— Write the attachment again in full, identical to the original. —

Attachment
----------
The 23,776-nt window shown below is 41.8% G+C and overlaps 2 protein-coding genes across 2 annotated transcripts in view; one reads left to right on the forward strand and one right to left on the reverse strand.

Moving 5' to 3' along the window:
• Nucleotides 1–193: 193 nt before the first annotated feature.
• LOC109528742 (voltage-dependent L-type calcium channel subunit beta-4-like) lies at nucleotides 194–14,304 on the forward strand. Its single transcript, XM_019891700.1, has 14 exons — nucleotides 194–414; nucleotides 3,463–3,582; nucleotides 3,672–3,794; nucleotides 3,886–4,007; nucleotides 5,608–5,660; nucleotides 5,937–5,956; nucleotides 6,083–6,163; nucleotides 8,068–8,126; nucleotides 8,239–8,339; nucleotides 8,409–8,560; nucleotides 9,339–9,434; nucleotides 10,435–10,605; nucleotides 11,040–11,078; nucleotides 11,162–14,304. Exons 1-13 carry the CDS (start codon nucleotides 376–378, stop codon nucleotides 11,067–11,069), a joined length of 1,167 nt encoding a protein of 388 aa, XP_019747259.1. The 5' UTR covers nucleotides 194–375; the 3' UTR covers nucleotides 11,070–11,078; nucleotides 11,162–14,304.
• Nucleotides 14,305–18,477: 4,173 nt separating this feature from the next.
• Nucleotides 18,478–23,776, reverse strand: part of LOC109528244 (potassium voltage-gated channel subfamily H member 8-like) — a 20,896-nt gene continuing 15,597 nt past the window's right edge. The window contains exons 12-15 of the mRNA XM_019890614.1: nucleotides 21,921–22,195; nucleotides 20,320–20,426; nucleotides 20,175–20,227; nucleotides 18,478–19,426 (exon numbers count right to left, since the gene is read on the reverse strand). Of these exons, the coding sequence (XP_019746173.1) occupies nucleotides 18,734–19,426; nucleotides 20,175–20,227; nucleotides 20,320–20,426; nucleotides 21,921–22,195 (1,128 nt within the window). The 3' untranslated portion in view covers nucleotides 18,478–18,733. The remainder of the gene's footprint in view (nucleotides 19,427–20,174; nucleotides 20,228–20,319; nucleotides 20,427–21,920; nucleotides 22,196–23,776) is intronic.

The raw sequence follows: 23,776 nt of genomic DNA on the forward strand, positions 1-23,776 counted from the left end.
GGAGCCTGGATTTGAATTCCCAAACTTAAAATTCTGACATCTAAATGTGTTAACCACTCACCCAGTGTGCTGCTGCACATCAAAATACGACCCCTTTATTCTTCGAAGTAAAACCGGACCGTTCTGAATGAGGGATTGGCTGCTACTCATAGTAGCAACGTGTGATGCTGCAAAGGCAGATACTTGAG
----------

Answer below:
The 23,776-nt window shown below is 41.8% G+C and overlaps 2 protein-coding genes across 2 annotated transcripts in view; one reads left to right on the forward strand and one right to left on the reverse strand.

Moving 5' to 3' along the window:
• Nucleotides 1–193: 193 nt before the first annotated feature.
• LOC109528742 (voltage-dependent L-type calcium channel subunit beta-4-like) lies at nucleotides 194–14,304 on the forward strand. Its single transcript, XM_019891700.1, has 14 exons — nucleotides 194–414; nucleotides 3,463–3,582; nucleotides 3,672–3,794; nucleotides 3,886–4,007; nucleotides 5,608–5,660; nucleotides 5,937–5,956; nucleotides 6,083–6,163; nucleotides 8,068–8,126; nucleotides 8,239–8,339; nucleotides 8,409–8,560; nucleotides 9,339–9,434; nucleotides 10,435–10,605; nucleotides 11,040–11,078; nucleotides 11,162–14,304. Exons 1-13 carry the CDS (start codon nucleotides 376–378, stop codon nucleotides 11,067–11,069), a joined length of 1,167 nt encoding a protein of 388 aa, XP_019747259.1. The 5' UTR covers nucleotides 194–375; the 3' UTR covers nucleotides 11,070–11,078; nucleotides 11,162–14,304.
• Nucleotides 14,305–18,477: 4,173 nt separating this feature from the next.
• Nucleotides 18,478–23,776, reverse strand: part of LOC109528244 (potassium voltage-gated channel subfamily H member 8-like) — a 20,896-nt gene continuing 15,597 nt past the window's right edge. The window contains exons 12-15 of the mRNA XM_019890614.1: nucleotides 21,921–22,195; nucleotides 20,320–20,426; nucleotides 20,175–20,227; nucleotides 18,478–19,426 (exon numbers count right to left, since the gene is read on the reverse strand). Of these exons, the coding sequence (XP_019746173.1) occupies nucleotides 18,734–19,426; nucleotides 20,175–20,227; nucleotides 20,320–20,426; nucleotides 21,921–22,195 (1,128 nt within the window). The 3' untranslated portion in view covers nucleotides 18,478–18,733. The remainder of the gene's footprint in view (nucleotides 19,427–20,174; nucleotides 20,228–20,319; nucleotides 20,427–21,920; nucleotides 22,196–23,776) is intronic.

The raw sequence follows: 23,776 nt of genomic DNA on the forward strand, positions 1-23,776 counted from the left end.
GGAGCCTGGATTTGAATTCCCAAACTTAAAATTCTGACATCTAAATGTGTTAACCACTCACCCAGTGTGCTGCTGCACATCAAAATACGACCCCTTTATTCTTCGAAGTAAAACCGGACCGTTCTGAATGAGGGATTGGCTGCTACTCATAGTAGCAACGTGTGATGCTGCAAAGGCAGATACTTGAG